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WebpageTest Charts Open Source Release

Who doesn’t love WebPagetest? The browsers, the insight, the configurability, it’s got everything. But, unfortunately, it also has an interface that only it’s creator could love.

So I’m happy to announce the open source release of Trulia’s WebPagetest Charts API. It was built to run and store WebPagetest test results, and provide endpoints to allow better visualization and exploration of the data. This is demonstrated with the companion project WebPagetest Charts UI that builds charts with the API endpoints.


This tool has proven to be very helpful for us at Trulia, particularly with mobile websites, and we wanted to share it to help others improve their mobile web (and regular web) experiences.

As UIs get more complex, especially on a mobile network, trying to sort out a regression in performance can be really difficult. Having a visible history with a filmstrip and links right into the full WebPagetests results has been a very powerful tool. When trying to see what causes a visitor “bad times,” a history of requests is great to peruse. By flicking through the results it’s easy to see the patterns and get a sense of what’s a consistent contributor to mediocre performance.

Screen Shot 2015-04-20 at 12.23.50 PM

WebpageTest also gives you access to Google’s Speed Index, which is one of their key performance factors for SEO:

Nobody knows exactly how SpeedIndex factors in, but at this point, if SEO matters to your buisiness it’d be irresponsible to not occasionally view your performance through Google’s eyes.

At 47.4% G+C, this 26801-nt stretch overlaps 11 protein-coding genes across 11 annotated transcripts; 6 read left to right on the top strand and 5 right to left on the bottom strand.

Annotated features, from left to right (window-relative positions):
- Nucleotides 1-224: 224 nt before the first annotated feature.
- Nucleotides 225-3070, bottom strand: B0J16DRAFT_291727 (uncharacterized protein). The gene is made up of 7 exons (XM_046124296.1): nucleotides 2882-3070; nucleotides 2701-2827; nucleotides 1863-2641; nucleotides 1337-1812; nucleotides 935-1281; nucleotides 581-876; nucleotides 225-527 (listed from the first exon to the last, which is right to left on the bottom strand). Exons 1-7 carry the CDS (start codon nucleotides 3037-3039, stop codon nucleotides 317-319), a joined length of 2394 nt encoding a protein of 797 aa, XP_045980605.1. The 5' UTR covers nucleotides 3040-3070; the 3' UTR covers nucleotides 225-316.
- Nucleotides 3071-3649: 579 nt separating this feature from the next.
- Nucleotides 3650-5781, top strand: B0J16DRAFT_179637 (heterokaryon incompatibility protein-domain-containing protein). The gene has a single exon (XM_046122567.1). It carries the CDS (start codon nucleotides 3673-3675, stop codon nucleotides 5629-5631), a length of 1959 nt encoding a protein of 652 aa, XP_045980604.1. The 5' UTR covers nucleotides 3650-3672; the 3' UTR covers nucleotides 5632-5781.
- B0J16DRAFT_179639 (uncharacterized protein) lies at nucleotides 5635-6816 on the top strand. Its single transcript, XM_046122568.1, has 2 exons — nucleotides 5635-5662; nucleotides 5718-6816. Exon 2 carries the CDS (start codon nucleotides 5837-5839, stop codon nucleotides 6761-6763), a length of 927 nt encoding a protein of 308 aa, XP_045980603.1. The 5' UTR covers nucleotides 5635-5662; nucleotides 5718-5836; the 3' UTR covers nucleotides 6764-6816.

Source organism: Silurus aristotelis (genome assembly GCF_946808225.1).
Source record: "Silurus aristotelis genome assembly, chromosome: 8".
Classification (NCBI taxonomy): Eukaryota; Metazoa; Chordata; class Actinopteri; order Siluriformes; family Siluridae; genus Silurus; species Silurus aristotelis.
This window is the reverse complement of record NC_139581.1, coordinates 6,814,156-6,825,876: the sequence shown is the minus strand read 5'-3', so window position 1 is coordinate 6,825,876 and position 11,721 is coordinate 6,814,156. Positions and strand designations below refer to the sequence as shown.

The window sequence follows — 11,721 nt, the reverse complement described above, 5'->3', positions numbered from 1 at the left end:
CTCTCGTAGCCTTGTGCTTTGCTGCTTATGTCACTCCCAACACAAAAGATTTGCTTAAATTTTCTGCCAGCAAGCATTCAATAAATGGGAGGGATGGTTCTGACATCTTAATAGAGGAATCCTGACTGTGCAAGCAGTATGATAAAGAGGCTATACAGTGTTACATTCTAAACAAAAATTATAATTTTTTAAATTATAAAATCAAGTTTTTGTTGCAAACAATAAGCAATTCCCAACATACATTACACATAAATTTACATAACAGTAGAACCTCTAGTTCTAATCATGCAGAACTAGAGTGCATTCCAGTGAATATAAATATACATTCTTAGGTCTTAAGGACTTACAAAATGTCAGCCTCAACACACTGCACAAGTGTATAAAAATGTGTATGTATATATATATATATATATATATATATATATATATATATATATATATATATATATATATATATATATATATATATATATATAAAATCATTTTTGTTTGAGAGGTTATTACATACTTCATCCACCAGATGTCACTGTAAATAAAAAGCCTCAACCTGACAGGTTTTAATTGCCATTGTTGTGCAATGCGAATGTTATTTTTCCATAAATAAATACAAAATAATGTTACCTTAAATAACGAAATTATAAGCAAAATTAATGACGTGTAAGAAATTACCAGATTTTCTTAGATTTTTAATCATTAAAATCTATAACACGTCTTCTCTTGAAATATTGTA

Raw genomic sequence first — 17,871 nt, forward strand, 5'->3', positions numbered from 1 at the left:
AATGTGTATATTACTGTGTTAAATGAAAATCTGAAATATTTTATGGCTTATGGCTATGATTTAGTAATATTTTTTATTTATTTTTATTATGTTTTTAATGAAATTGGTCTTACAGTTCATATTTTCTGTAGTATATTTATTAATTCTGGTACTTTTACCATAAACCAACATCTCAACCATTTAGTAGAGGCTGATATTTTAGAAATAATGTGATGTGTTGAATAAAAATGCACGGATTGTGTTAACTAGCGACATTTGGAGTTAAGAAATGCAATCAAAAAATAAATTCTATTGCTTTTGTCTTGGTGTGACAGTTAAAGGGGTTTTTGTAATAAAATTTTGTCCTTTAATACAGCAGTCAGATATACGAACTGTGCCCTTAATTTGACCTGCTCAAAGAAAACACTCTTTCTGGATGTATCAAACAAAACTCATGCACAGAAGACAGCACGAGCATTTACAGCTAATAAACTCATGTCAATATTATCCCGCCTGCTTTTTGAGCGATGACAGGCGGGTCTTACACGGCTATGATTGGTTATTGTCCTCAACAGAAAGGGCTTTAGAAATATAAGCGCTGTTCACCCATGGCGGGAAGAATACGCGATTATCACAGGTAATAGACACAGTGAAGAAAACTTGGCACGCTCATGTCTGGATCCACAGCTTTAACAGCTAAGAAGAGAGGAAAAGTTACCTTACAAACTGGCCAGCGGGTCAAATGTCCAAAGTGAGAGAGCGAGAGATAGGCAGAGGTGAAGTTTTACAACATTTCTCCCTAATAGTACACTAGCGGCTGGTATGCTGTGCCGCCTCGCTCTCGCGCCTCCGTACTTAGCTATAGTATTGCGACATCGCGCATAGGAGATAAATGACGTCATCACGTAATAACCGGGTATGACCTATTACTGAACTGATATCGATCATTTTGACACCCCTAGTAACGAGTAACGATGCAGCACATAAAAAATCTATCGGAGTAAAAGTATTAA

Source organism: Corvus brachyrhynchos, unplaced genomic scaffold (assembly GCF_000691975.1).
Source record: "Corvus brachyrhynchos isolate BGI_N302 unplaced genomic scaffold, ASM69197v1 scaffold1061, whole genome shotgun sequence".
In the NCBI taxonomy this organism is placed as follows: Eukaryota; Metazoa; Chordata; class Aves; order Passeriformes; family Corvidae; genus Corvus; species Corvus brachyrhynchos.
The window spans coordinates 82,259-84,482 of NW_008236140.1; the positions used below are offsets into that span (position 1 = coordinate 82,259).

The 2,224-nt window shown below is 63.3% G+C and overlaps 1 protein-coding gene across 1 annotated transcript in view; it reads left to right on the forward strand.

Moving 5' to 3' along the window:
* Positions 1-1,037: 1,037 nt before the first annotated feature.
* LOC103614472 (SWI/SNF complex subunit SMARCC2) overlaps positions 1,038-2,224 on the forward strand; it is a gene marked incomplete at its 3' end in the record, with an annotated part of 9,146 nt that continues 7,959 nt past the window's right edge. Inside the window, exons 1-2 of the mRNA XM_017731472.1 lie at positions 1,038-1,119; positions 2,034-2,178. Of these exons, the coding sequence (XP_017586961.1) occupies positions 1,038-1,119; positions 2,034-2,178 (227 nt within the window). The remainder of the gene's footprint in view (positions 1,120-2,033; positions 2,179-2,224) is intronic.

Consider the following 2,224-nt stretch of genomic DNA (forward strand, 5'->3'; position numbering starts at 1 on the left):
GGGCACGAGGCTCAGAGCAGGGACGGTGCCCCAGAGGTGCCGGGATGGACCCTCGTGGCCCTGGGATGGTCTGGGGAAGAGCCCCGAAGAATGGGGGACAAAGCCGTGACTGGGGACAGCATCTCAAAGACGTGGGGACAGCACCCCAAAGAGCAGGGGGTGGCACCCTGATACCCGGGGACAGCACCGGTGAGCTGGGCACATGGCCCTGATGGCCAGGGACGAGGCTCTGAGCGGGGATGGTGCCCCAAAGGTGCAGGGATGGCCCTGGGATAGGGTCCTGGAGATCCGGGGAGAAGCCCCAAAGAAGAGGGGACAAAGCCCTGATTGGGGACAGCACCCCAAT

As mentioned above, there are two node applications that you can get on Github:

WebpageTest Charts API

This is a node server that runs tests on a schedule and offers up charting endpoints. Use it to power whatever you want with the data (custom dashboards, alerts, CI systems, etc). If you just want the data, this is all you need.

WebpageTest Charts UI

Another node server that does charting and datapoint display using the api and its data. It’s a pretty way to make a performance point to non-technical stakeholders (the filmstrips have proven invaluable), or just browse performance data.

If you have any questions about getting set up, or if you want to contribute, GitHub Issues and PRs are the best way. While this code is used internally for important things in Trulia, it’s still a young project so there will probably be bugs for new and different use cases. We’ll be making improvements as we continue to figure out how to best measure performance.